Thursday, January 19, 2012

Conceptual Pessoa - no need to read him; just read about him

Everyone who writes about Fernando Pessoa spends too much time describing the heteronyms, his stable of invented poets who wrote real poems.  Critics and translators have trouble moving from the concept of Pessoa’s poetry to the poems themselves.  The English-language collections I have been reading include substantial supplementary prose, often by Pessoa (or Reis, or Campos), explaining or mystifying the different characters.   I include myself – see today, see yesterday, see, I would guess, tomorrow.  When, last spring, I spent several days writing about the poems of Alberto Caeiro while pretending that I did not know that he was an invention of Pessoa’s, I was in part trying to move away from the heteronyms and spend some time with the poems as poetry.

Alternately, writers spend, if anything, too little time on the nature of Campos and Reis and the dozens of other Pessoa names.  Readers skeptical of conceptual innovations might ask if there is any need to read any of the actual poems.  The concept of the poet-turned-dramatist, who creates a little universe of poets who know and write about each other, and who writes poems in their voices or from their aesthetic stance – is this idea not entirely graspable from its description?  Does it matter at all, for the concept to be useful, if the poems are any good, or if they exist at all?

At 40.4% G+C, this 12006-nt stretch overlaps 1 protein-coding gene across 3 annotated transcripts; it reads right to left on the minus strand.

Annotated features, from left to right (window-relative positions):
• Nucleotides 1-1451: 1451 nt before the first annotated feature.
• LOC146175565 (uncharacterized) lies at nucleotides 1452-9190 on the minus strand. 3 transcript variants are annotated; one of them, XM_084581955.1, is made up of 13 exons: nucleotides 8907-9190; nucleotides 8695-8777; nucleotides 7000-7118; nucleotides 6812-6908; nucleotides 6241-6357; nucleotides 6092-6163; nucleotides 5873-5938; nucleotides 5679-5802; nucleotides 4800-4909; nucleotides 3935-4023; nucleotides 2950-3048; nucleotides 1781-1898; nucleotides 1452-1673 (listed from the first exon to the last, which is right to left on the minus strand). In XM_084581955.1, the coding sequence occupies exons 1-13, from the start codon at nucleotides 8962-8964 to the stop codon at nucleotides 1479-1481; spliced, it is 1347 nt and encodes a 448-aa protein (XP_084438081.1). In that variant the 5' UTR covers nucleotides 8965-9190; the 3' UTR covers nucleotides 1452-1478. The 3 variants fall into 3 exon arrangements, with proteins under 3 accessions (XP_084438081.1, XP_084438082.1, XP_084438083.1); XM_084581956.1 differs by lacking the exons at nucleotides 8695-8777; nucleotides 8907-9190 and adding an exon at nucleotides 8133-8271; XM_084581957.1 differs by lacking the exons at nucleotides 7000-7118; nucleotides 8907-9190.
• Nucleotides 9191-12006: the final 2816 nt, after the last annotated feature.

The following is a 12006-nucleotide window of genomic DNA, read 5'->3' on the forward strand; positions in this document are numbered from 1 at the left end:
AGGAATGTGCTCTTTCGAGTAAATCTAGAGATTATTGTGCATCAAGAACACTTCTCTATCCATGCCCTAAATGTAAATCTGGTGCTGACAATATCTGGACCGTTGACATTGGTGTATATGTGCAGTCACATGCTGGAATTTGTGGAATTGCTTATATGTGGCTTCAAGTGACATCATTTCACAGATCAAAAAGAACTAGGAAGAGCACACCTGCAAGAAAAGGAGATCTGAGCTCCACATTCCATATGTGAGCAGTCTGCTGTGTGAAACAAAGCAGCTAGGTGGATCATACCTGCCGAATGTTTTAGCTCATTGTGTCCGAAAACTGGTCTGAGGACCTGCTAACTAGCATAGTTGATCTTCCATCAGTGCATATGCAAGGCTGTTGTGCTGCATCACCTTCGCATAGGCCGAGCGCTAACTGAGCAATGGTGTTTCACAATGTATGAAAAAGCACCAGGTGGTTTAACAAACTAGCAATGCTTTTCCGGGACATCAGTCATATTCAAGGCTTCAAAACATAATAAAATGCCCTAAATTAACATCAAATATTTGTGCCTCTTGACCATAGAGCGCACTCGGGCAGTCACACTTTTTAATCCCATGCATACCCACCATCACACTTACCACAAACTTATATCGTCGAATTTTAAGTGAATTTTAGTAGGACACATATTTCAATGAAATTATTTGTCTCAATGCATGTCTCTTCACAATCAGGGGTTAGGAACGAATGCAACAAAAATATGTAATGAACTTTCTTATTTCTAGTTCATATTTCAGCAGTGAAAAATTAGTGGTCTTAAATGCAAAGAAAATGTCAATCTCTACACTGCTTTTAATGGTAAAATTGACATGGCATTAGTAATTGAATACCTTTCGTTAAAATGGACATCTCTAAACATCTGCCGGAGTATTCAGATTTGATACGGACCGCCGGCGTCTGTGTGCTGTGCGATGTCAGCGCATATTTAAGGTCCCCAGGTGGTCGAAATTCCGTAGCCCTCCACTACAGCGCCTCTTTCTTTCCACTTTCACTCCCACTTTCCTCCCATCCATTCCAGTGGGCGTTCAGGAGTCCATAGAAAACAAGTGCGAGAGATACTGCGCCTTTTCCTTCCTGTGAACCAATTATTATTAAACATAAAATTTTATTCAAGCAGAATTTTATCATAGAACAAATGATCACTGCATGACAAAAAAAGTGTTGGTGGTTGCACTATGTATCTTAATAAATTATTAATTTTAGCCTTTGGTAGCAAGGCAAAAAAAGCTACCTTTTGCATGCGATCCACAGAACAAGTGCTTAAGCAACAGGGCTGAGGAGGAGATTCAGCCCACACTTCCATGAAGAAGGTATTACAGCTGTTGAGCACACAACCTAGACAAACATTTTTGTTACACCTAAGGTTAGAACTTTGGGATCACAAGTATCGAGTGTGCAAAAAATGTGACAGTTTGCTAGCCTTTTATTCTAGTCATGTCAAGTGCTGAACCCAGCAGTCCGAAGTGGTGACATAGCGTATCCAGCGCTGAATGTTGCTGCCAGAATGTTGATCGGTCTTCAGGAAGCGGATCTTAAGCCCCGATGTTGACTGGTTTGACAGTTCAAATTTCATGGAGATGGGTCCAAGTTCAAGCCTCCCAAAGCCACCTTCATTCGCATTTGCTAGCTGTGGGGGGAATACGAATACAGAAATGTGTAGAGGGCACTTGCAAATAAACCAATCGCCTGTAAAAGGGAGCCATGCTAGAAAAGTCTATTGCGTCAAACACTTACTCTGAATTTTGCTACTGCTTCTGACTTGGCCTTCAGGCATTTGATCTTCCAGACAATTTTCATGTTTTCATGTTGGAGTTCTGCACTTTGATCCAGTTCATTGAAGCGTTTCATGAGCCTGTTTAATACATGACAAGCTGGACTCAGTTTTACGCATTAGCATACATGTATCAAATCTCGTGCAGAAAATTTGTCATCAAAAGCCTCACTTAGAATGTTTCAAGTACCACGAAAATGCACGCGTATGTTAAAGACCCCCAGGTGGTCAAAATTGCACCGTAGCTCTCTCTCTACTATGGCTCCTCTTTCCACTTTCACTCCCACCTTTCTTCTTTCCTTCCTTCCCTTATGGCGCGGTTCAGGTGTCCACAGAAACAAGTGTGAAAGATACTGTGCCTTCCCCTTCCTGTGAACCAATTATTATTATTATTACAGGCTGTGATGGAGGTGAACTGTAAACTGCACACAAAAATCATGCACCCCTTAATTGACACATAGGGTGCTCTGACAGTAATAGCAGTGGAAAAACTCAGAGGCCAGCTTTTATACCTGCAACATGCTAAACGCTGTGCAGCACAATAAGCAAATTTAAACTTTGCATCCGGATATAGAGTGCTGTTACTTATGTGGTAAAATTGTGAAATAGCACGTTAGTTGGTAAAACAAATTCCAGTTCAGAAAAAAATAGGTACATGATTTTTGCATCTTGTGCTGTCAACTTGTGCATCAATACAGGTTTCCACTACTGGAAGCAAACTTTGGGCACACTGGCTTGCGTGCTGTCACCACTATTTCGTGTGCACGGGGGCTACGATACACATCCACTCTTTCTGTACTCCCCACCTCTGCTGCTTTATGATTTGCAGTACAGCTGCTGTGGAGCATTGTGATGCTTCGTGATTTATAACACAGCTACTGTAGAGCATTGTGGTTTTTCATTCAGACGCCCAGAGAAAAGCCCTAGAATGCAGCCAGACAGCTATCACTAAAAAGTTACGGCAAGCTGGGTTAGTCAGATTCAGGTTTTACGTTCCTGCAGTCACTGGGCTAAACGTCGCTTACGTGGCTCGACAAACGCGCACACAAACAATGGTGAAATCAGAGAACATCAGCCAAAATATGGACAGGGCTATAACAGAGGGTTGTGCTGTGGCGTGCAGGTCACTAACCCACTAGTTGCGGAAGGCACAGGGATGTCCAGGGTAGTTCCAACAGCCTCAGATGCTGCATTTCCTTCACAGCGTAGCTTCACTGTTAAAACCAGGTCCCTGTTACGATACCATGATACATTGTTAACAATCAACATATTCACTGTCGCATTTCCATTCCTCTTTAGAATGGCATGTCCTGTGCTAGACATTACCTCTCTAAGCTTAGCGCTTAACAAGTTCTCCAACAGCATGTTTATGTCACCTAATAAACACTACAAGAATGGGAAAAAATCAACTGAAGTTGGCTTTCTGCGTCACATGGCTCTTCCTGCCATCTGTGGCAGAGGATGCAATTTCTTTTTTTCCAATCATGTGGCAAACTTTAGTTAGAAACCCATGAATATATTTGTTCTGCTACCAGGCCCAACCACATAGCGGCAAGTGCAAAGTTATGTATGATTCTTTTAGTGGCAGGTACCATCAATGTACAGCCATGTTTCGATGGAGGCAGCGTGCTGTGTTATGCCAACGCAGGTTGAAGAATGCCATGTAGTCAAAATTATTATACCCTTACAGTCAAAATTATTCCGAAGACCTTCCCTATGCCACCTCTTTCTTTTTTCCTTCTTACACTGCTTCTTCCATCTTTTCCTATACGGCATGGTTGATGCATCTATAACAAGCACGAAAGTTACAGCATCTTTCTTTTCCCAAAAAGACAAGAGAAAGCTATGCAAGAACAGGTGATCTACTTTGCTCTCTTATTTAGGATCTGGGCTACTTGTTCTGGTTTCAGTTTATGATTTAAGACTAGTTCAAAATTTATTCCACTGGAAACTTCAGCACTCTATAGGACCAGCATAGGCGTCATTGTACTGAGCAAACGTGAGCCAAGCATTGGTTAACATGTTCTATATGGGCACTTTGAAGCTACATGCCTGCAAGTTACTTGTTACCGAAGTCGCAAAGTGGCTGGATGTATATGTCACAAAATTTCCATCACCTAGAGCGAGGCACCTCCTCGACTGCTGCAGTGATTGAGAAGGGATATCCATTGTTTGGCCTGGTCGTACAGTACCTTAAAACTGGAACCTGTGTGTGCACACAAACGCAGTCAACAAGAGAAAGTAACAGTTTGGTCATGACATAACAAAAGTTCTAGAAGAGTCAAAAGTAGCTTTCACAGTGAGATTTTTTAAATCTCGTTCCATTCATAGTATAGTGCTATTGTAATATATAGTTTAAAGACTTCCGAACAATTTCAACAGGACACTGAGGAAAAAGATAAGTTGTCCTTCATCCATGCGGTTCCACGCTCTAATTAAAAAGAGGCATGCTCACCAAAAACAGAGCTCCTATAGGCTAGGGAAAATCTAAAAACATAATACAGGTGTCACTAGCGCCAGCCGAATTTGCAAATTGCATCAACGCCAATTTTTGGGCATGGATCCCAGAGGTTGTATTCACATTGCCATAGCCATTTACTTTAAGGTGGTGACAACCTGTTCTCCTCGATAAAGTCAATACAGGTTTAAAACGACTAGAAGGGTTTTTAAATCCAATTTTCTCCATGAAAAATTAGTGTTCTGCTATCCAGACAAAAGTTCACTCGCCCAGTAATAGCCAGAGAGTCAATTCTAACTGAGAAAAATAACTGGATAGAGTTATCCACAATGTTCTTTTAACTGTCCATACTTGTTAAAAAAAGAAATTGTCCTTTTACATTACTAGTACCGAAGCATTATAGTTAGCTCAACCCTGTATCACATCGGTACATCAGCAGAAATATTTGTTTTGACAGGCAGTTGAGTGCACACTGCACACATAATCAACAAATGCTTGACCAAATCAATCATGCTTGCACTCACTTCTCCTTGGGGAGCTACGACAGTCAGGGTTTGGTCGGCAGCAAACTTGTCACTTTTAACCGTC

By which I mean: a budding conceptual poet (or painter, or composer) could very well read about what Pessoa did and extend the idea into his own work without knowing a thing about what Pessoa wrote.  Why not attribute paintings in different styles to different imaginary painters, each with their own biography and aesthetic stance, why not invent critics to misunderstand the paintings?

Creating the artworks, the real poems by imaginary poets, is actually a different idea than simply positing their existence.  If nothing else, it makes the joke funnier.  I am thinking of a conceptual artist like Tom Friedman – imagining a self-portrait carved out of a single aspirin is funny, but creating such an object is even funnier (search for “bust”).

Although the writing of the poems was important for Pessoa, it is not at all clear how much their publication mattered.  It is unfortunately even less clear for me as I read the English collections of his work, since the translators are often vague about the wheres and whens of publication.  Am I reading something that Pessoa published in one of the literary magazines he helped found himself, or in someone else’s magazine, or is this one of the texts from the huge volume of unpublished manuscripts Pessoa left behind?